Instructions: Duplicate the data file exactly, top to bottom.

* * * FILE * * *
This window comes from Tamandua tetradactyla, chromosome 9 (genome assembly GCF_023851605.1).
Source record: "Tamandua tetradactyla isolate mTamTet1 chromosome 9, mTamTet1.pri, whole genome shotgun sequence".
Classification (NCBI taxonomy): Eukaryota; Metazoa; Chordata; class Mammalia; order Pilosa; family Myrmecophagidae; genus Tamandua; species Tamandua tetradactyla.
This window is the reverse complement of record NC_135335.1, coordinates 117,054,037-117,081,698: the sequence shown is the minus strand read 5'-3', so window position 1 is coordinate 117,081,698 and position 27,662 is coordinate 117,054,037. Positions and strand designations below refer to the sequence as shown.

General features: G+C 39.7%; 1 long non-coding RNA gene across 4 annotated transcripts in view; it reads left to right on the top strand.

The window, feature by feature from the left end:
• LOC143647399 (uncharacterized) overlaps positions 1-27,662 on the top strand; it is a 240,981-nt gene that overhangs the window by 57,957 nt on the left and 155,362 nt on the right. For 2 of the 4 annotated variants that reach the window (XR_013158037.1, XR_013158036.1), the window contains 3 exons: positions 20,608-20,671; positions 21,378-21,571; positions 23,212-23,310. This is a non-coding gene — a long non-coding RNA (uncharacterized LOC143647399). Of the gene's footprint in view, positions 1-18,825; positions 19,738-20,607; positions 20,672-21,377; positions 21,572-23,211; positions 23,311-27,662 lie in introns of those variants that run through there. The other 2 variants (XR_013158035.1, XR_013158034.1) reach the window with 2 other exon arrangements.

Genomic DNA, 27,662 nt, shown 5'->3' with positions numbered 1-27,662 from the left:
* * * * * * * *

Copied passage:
This window comes from Tamandua tetradactyla, chromosome 9 (genome assembly GCF_023851605.1).
Source record: "Tamandua tetradactyla isolate mTamTet1 chromosome 9, mTamTet1.pri, whole genome shotgun sequence".
Classification (NCBI taxonomy): Eukaryota; Metazoa; Chordata; class Mammalia; order Pilosa; family Myrmecophagidae; genus Tamandua; species Tamandua tetradactyla.
This window is the reverse complement of record NC_135335.1, coordinates 117,054,037-117,081,698: the sequence shown is the minus strand read 5'-3', so window position 1 is coordinate 117,081,698 and position 27,662 is coordinate 117,054,037. Positions and strand designations below refer to the sequence as shown.

General features: G+C 39.7%; 1 long non-coding RNA gene across 4 annotated transcripts in view; it reads left to right on the top strand.

The window, feature by feature from the left end:
• LOC143647399 (uncharacterized) overlaps positions 1-27,662 on the top strand; it is a 240,981-nt gene that overhangs the window by 57,957 nt on the left and 155,362 nt on the right. For 2 of the 4 annotated variants that reach the window (XR_013158037.1, XR_013158036.1), the window contains 3 exons: positions 20,608-20,671; positions 21,378-21,571; positions 23,212-23,310. This is a non-coding gene — a long non-coding RNA (uncharacterized LOC143647399). Of the gene's footprint in view, positions 1-18,825; positions 19,738-20,607; positions 20,672-21,377; positions 21,572-23,211; positions 23,311-27,662 lie in introns of those variants that run through there. The other 2 variants (XR_013158035.1, XR_013158034.1) reach the window with 2 other exon arrangements.

Genomic DNA, 27,662 nt, shown 5'->3' with positions numbered 1-27,662 from the left: